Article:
A brief history of apprenticeships
Apprenticeships date back as far as the 14th century and were closely related to medieval trades of the time. Skilled artisans taught their craft to apprentices who, eventually, became masters themselves and employed their own apprentices.
Early apprenticeships were not regulated; parents paid a master craftsman to teach their child a skill and the child was legally bound to the master for the duration of the apprenticeship which usually lasted six to eight years. Children started work when they were around 10-12 years old and the master was expected to provide moral guidance as well as food and shelter.
In 1563, during the time of Elizabeth I, a more formal system was introduced to prevent crafts being practised by non-skilled workers including some terms and conditions of work for apprenticeships. In the following centuries, the rights and entitlements of the apprentice gradually improved and, by the mid-17th century, some apprentices started to receive a small wage for their work.
Mid to late 1900s
By the 1960s, a large number of initiatives were introduced to modernise the traditional apprenticeship. Industrial Training Boards were set up to improve and monitor the delivery and quality of apprenticeship training schemes. Despite such efforts, by the 1980s and 1990s, apprenticeship recruitment slowed. This was largely attributed to the decline in manufacturing and crafts-based industries and the increased accessibility to further education.
Since then, successive governments have continued to reform and modernise apprenticeships to reflect the demands of a changing economy. For example, in 2015, degree apprenticeships were introduced offering a credible alternative to university education. This enabled apprentices to obtain a degree qualification on the successful completion of their apprenticeship. In 2018, over 210,000 students successfully completed an apprenticeship with 7,000 completing the degree apprenticeship – only three years after its introduction in 2015.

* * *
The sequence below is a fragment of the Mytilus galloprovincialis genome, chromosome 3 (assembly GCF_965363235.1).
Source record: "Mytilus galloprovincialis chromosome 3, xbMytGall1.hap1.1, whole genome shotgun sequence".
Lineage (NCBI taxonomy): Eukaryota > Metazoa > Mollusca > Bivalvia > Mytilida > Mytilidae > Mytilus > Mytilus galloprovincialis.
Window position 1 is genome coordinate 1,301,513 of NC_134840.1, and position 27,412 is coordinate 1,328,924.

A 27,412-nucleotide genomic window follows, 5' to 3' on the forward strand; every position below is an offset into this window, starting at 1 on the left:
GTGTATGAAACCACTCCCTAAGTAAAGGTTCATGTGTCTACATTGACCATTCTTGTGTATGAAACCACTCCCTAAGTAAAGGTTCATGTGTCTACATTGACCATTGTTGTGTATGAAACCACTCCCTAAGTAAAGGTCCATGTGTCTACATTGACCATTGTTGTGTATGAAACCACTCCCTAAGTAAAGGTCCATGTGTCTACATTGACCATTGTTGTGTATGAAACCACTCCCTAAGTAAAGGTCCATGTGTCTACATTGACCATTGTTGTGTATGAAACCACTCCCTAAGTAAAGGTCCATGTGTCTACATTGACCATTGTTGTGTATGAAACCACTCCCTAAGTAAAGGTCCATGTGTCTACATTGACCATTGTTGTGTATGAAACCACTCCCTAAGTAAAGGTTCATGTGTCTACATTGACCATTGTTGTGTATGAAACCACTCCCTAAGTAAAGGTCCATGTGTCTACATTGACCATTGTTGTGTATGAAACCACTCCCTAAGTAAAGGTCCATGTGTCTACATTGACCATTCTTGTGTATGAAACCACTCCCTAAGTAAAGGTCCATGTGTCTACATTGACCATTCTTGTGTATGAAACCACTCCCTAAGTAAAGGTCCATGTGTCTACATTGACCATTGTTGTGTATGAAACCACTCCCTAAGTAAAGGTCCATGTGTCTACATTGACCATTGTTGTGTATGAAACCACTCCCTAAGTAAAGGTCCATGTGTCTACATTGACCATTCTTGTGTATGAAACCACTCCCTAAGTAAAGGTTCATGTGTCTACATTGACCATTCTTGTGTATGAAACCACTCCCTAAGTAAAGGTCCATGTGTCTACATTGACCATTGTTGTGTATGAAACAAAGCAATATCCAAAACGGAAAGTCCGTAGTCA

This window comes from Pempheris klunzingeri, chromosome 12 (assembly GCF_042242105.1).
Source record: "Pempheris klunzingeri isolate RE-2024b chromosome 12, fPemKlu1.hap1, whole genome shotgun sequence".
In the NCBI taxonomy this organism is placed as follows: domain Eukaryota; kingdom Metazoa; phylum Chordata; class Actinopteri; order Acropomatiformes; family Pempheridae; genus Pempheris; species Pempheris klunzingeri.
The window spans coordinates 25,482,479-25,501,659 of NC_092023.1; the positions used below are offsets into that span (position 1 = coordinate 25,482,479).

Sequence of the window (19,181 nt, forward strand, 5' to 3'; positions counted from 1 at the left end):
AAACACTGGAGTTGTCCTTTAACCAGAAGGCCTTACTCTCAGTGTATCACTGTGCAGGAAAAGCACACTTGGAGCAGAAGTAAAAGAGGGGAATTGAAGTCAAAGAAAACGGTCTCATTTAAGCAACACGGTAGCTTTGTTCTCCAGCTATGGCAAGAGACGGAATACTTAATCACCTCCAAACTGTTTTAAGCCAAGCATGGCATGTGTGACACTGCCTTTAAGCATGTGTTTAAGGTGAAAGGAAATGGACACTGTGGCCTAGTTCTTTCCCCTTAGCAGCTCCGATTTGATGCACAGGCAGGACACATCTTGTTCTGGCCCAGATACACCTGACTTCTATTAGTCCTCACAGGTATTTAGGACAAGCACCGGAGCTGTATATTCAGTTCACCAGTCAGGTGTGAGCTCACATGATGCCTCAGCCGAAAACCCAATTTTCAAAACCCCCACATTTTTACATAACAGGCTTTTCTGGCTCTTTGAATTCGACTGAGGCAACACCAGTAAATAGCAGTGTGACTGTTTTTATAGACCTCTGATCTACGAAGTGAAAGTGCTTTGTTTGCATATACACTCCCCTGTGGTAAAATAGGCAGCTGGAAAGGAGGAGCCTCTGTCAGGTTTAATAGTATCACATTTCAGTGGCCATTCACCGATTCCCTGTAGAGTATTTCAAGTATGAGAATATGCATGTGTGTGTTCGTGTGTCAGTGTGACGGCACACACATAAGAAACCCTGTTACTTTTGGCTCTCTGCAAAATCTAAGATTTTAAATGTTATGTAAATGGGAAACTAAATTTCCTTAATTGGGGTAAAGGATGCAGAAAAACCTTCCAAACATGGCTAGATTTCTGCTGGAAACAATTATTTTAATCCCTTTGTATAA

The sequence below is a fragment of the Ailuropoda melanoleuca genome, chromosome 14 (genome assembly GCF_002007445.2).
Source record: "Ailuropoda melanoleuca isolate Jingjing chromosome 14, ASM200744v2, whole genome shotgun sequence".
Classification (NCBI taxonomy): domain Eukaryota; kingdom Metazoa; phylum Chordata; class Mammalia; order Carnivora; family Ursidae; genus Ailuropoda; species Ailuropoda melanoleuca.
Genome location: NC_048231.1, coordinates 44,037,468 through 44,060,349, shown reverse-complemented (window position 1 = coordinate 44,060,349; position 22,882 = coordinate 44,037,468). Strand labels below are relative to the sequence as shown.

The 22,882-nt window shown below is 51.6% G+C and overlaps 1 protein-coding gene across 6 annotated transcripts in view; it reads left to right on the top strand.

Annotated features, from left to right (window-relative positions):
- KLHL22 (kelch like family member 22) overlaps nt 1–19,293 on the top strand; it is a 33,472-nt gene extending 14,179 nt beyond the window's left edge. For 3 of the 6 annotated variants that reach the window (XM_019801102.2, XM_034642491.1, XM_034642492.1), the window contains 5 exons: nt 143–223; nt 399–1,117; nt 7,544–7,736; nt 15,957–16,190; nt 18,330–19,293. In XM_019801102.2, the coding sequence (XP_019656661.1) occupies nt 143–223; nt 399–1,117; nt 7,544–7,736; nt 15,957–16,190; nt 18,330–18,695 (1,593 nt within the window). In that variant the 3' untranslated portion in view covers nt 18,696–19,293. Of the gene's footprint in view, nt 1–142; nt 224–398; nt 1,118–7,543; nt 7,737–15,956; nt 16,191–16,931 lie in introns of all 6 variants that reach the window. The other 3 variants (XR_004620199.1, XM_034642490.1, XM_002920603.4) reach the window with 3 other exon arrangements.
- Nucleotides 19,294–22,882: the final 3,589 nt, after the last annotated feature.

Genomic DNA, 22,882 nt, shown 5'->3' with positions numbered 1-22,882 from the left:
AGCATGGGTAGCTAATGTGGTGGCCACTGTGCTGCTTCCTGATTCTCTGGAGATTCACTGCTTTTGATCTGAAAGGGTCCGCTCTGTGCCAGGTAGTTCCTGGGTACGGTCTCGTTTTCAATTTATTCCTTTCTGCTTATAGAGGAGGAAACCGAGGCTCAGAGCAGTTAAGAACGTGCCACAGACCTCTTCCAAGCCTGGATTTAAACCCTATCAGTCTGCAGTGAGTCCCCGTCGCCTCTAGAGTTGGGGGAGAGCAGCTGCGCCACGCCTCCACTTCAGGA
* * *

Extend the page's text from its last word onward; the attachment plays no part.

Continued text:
Keep an open mind
Apprenticeships may have been around for centuries, but there have been significant changes in recent years. Historically, apprenticeships supported trade careers such as carpentry, building and needlework, without offering a route into professional careers such as law, accountancy and management. In addition, earlier apprenticeships didn’t provide the opportunity of obtaining higher qualifications such as degrees or masters. This has now changed.
However, despite such significant changes, there are still some misconceptions and preconceived ideas. Keep in mind that apprenticeships are available across a wide range of industries, can provide a route into professional occupations and, with the introduction of degree apprenticeships, offer a credible alternative to university. Degree apprenticeships have also created routes into jobs which previously could only be entered by obtaining a degree through university, such as nursing.
For more information on apprenticeships and why they might be a first-rate option for your child, take a look at The Parents’ Guide to Apprenticeships
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